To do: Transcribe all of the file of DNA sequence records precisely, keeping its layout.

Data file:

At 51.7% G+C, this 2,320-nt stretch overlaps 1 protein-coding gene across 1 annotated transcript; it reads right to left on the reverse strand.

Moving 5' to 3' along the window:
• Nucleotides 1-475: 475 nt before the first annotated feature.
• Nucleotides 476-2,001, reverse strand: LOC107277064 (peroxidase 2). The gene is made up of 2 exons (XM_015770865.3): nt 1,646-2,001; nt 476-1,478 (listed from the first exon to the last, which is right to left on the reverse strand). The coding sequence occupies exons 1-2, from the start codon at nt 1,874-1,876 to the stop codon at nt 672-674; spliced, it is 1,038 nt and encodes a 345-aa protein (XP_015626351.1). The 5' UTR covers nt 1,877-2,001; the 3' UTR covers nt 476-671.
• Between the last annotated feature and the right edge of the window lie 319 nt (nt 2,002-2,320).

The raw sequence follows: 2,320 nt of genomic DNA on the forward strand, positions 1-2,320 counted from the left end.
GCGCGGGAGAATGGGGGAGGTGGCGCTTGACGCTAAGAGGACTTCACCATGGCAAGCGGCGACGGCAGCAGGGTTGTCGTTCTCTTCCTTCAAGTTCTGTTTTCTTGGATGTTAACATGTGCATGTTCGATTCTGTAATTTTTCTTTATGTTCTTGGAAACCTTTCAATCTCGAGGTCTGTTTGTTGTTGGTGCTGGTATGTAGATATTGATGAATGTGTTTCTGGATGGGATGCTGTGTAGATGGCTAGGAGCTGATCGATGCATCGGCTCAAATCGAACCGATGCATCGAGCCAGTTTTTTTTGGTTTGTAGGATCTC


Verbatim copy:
At 51.7% G+C, this 2,320-nt stretch overlaps 1 protein-coding gene across 1 annotated transcript; it reads right to left on the reverse strand.

Moving 5' to 3' along the window:
• Nucleotides 1-475: 475 nt before the first annotated feature.
• Nucleotides 476-2,001, reverse strand: LOC107277064 (peroxidase 2). The gene is made up of 2 exons (XM_015770865.3): nt 1,646-2,001; nt 476-1,478 (listed from the first exon to the last, which is right to left on the reverse strand). The coding sequence occupies exons 1-2, from the start codon at nt 1,874-1,876 to the stop codon at nt 672-674; spliced, it is 1,038 nt and encodes a 345-aa protein (XP_015626351.1). The 5' UTR covers nt 1,877-2,001; the 3' UTR covers nt 476-671.
• Between the last annotated feature and the right edge of the window lie 319 nt (nt 2,002-2,320).

The raw sequence follows: 2,320 nt of genomic DNA on the forward strand, positions 1-2,320 counted from the left end.
GCGCGGGAGAATGGGGGAGGTGGCGCTTGACGCTAAGAGGACTTCACCATGGCAAGCGGCGACGGCAGCAGGGTTGTCGTTCTCTTCCTTCAAGTTCTGTTTTCTTGGATGTTAACATGTGCATGTTCGATTCTGTAATTTTTCTTTATGTTCTTGGAAACCTTTCAATCTCGAGGTCTGTTTGTTGTTGGTGCTGGTATGTAGATATTGATGAATGTGTTTCTGGATGGGATGCTGTGTAGATGGCTAGGAGCTGATCGATGCATCGGCTCAAATCGAACCGATGCATCGAGCCAGTTTTTTTTGGTTTGTAGGATCTC